The Electrical Worker online
March 2013

IBEW Helps Build World's Largest
Yogurt Plant in Idaho
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Chobani Greek-style yogurt came out of nowhere five years ago and blew the bigger brands off the shelves. Founded by Hamdi Ulukaya, a Turkish immigrant from a dairy-farming family, Chobani is a classic entrepreneurial success story, one that started in upstate New York and gathered a commanding market force that couldn't be denied or contained.

Last November, the Chobani story's next chapter was celebrated with the grand opening of a new plant in Twins Falls, Idaho. The 955,000-square-foot facility is the largest yogurt plant in the world, processing 11 million pounds of milk a day and 12 million cases of yogurt a week. It is estimated that nearby dairy farms will need to add 70,000 cows to produce enough milk to keep the plant producing.

If those numbers are hard to fathom, so is the fact that the entire $450 million plant was up and running 10 months after groundbreaking, with no small credit going to 400 electricians working for five signatory contractors who didn't only work long hours running miles of conduit and cable tray, but redesigned massive equipment manufactured elsewhere to meet U.S. standards.

"Every IBEW man or woman who worked on this project should stand proudly with their heads held high," says Pat Bristol, general foreman for Shambaugh and Son, a signatory design/ build firm and subsidiary of EMCOR.

"They worked diligently, sometimes six and seven days a week to accomplish a quality job in record time," says the 14-year member of Pocatello Local 449. The plant is expected to employ 400 workers and have an economic impact to the region of more than $1 billion.

Local 449 Business Manager Rodney James says before the Chobani project kicked off, local union members who were fortunate enough to stay working through the recession were spread across Idaho and south to Salt Lake City. Dispatching enough hands to the job was the first challenge, not made any easier by the local's steep wage scale differential between Idaho's eastern and western counties.

Wages are $4-per-hour higher and benefits 50 percent greater in the eastern counties than in the western quadrant where Chobani broke ground. Local 449 negotiated to increase wages $4-per-hour and won double-time for overtime hours, attracting travelers from Las Vegas and other jurisdictions.

Contributing to the success in boosting wages and building a stable work force available for the duration of the project, James tapped the market recovery agreement, supplementing journeymen and apprentices with 28 construction electricians and construction wiremen.

Using alternate job classifications, says James, "didn't look like it would be real popular at the beginning, but [with a huge new project] it was an opportunity to organize." He says rank and file members accepted the program after seeing increases in their paychecks as many of the new hires exhibited their skills on the job. Six CEs promoted to journeyman wiremen after three months in the field. Eight CWs became indentured apprentices in 2012.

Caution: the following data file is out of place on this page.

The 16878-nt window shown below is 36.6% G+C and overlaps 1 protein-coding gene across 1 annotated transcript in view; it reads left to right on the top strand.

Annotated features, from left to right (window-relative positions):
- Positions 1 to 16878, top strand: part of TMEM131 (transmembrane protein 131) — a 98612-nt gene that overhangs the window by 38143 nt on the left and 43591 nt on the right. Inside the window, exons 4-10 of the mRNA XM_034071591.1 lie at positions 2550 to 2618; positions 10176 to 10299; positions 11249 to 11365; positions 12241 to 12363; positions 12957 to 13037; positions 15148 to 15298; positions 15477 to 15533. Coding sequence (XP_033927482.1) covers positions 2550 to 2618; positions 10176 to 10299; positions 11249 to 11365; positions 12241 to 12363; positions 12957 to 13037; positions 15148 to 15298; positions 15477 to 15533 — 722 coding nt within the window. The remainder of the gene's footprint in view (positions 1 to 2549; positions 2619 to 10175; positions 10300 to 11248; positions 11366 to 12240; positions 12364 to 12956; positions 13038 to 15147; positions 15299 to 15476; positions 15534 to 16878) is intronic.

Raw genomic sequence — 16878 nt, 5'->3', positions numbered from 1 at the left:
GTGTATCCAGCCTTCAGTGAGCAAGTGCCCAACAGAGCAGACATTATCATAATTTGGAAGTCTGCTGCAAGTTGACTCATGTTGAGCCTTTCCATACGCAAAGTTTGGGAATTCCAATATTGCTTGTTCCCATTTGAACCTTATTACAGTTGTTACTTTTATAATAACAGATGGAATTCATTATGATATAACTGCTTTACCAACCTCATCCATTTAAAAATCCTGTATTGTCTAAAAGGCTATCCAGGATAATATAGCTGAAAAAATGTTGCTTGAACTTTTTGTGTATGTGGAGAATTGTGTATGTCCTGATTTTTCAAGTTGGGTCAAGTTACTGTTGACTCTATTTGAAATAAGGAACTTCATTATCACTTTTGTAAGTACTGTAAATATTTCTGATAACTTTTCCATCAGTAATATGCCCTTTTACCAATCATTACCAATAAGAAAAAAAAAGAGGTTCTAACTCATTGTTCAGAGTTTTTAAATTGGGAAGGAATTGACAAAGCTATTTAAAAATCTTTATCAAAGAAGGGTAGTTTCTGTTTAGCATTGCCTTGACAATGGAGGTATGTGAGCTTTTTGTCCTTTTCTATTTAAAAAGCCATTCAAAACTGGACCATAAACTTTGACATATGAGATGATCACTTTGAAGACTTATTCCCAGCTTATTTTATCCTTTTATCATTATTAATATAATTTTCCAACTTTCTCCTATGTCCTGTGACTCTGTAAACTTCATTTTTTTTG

Chris Lochridge, a Local 449 shop steward who is still working at Chobani on punch-list jobs and installing an ongoing stream of new equipment says, "We had a load of travelers from Boise, Washington, Montana and other places. We were all IBEW, we had a job to do and we got it done."

While many of his local union co-workers had worked on everything from residential wiring to nuclear power plant construction, the 19-year member says some of the travelers had scant experience working with rigid pipe and other features. "We worked together to get guys on track," he says. "We need to thank the travelers for stepping up," says Bristol.

To power the facility, contractors needed to bring in 20 megawatts of additional power from Idaho Power. Chobani is weighing plans to build a power plant on the premises.

While Lochridge and Bristol had worked on other major projects like the advanced waste treatment plant for low-level nuclear wastes at the sprawling Idaho National Laboratories, they see more promise in expanding the local's market share through a growing relationship between signatory contractors, members and Chobani. Forty to 50 members are still at work at the new plant and Chobani is already discussing expanding the cold warehouse and adding a new plant to produce cheese.

"My compliments go out to Business Manager Rodney James, members of Local 449 and supporting travelers for using Code of Excellence principles and alternate classifications to bring the Chobani project in under budget and on time," says Eighth District International Vice President Ted Jensen.

"Sometimes it looks like the whole country is against unions, but the immensity of this job and the quality of our work shows that we're not the bad guys," says Bristol. When folks dip into their favorite Chobani flavor, he says, they should understand that the yogurt wouldn't be on their tables without the IBEW members and other building trades who worked so hard and skillfully to make the new plant a showcase of quality American construction.


Four hundred electricians worked long hours to construct the 955,000-square-foot Chobani yogurt plant in Twins Falls, Idaho, in just 10 months.